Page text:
When opening Tynker, kids see two options: "Play" and "Create." First time users should start with "Play," since it has free puzzles that teach kids the basics of Tynker's coding language. In the puzzles, kids program a candy-loving alien named Codey to move across the screen while avoiding a host of obstacles. This programming language uses block codes that kids drag-and-drop to snap together.
The "Create" section lets players use the Tynker coding blocks to build or modify simple games.
The Play Mode
The Play Mode starts with "Candy Quest", a set of 21 puzzle levels that kids can play for free. Kids use the Tynker code blocks to create programs that control Codey's movements. By dragging and dropping code blocks in the programming workspace, kids learn and experiment with how to program an object to do something. The levels start out easy by teaching kids to program the alien to walk. To do so, kids drag the code block “walk” into the build-your-program area and position it below the “on start” block. The two code blocks snaps together as if they were part of a jigsaw puzzle. Then kids press the play button to see if what they programmed actually works to meet the specific goal of that level.
As the puzzles get progressively harder, kids learn to recognize repeating patterns; and then figure out how to program repetition using loops. The levels also introduce conditional logic so that budding coders learn to build programs that contain “if…then” codes. For example, kids can program the alien to jump “if” it encounters a Lego block blocking its path.
The app offers three more puzzles sets (Dragon Journey, Lost in Space, and Lazer Racer) that teach more sophisticated programming concepts. These are available as in-app purchases ranging from $1.99 -$4.99.
Tynker has partnered with other companies to support their connected devices. The Sphero and Ollie robots, Parrot Rolling Spider drone, and Philips Hue and Lux personal lighting systems all interface with this programming language. A second set of free puzzles within the app called "Crash Course" focuses on these devices.
The Create Mode
The "Create" section contains a workspace to create a new project and also provides kids with ideas via Game Kits and Samples. Unfortunately, this whole section doesn't contain much guidance, so kids must use trial-and-error to figure out how to build games.
free Candy Quest within the "Play" section provides a good introduction to programming using a visual coding block language. By putting learning to code inside a progressive puzzle environment, this coding app isn’t intimidating. Kids learn by experimenting and failing. While the failure means they don’t earn all three possible stars (the reward for programming a level in a correct and efficient manner), they can also hit redo and try it again. The app cleverly builds in hints; and it rewards programming that contains the fewest possible code blocks.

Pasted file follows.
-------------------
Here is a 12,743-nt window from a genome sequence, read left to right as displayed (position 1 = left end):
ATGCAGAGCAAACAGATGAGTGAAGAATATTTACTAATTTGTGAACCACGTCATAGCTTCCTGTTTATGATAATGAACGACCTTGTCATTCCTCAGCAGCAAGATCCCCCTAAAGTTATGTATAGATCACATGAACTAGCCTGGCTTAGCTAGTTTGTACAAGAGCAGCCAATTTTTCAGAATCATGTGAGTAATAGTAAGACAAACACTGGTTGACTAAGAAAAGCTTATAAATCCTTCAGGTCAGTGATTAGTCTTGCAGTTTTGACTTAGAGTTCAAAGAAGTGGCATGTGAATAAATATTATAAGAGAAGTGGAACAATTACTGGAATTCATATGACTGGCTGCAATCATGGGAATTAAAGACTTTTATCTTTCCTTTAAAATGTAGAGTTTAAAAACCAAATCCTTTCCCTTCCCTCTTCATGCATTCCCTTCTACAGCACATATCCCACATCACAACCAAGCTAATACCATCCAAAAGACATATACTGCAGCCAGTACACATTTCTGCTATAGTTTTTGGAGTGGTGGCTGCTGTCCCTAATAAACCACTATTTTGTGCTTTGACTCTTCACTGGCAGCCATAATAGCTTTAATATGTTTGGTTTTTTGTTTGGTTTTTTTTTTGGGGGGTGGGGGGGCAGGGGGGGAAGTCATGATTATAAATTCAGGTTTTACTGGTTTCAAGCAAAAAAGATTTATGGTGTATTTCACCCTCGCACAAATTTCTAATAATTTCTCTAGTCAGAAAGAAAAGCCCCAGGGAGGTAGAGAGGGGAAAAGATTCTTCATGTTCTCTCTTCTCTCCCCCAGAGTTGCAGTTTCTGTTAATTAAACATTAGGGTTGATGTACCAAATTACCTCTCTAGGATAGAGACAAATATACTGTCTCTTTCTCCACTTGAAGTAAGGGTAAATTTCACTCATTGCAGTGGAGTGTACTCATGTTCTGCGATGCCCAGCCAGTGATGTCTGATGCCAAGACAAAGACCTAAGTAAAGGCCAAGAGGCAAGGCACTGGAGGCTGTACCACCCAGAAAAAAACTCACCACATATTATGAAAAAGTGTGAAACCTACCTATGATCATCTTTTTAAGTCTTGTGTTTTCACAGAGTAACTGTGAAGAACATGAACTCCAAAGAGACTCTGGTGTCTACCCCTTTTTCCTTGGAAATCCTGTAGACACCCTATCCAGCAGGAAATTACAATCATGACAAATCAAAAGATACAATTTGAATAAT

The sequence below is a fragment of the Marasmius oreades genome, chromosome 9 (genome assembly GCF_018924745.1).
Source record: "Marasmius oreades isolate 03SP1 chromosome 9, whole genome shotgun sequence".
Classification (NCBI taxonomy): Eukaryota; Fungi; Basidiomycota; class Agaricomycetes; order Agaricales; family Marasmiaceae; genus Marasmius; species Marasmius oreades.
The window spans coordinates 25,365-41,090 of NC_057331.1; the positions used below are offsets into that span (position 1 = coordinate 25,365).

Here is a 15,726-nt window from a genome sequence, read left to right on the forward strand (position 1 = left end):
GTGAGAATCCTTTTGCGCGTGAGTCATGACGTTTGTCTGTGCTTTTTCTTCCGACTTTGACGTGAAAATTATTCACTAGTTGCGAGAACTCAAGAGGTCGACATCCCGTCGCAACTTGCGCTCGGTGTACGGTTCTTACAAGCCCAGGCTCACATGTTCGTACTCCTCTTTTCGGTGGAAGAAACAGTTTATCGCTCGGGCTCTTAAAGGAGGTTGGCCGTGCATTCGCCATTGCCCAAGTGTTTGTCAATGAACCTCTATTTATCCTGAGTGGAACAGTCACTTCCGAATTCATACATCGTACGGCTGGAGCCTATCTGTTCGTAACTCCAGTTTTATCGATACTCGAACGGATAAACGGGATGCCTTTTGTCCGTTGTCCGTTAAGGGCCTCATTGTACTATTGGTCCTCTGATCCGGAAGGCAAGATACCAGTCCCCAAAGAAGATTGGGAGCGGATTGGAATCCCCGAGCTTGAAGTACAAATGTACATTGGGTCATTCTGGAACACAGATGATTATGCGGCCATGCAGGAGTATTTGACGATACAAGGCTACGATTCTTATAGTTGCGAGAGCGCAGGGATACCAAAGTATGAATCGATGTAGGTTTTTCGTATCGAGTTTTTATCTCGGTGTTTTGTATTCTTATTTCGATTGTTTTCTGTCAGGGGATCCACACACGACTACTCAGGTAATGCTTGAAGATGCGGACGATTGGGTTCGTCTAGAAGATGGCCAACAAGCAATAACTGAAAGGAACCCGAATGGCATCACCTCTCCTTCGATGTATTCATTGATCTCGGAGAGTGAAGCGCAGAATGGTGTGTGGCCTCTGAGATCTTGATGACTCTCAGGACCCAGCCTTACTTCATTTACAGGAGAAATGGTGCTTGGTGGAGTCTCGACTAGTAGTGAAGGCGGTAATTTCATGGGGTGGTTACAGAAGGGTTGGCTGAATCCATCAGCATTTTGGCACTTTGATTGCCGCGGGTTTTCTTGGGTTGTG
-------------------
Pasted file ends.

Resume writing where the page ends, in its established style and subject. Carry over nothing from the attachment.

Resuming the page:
Unfortunately, the Create section isn't nearly as good as the "Play" section because it isn't very user-friendly. Kids who don't mind jumping in and mixing it up to see what happens can have fun with this set of building tools; but for many, this section will just be frustrating.
Likewise, the puzzles that make up "Crash Course" aren't as well done as those found in the "Candy Quest" and we found ourselves having to tweak them repeatedly to try to accomplish the objective of each level.
This app is a companion to the Tynker website
which offers a set of coding courses for kids that start at $50 (bundles run $99). The courses are set up for different ages, broken into ages 7-9, ages 10-11, and ages 12+. Each age category has a free Starter Pack, and "Candy Quest" is the one for ages 7-9. If your kids explore this content online, they can also play the two other Starter Packs for free, so the online experience offers more free content than the app.
Teachers, there is a separate version where all the content is unlocked called Tynker for Schools
which costs $5.99
app is a good fit for kids who like puzzles and creating games, such as is done in Minecraft or Disney Infinity
. If you are unclear whether you child will take to this block-method of learning to code, try the free "Candy Quest" first. If they like it, then you can purchase the additional adventures via in-app purchase, or go online for more free puzzle sets. Our original Tynker app review was published on March 3, 2014. This is a new, updated review reflecting changes in the app. Jinny Gudmundsen wrote both the original and this updated review.
All tech products are judged on a five star scale by looking at the following factors: fun, education, ease of use, value, and technical.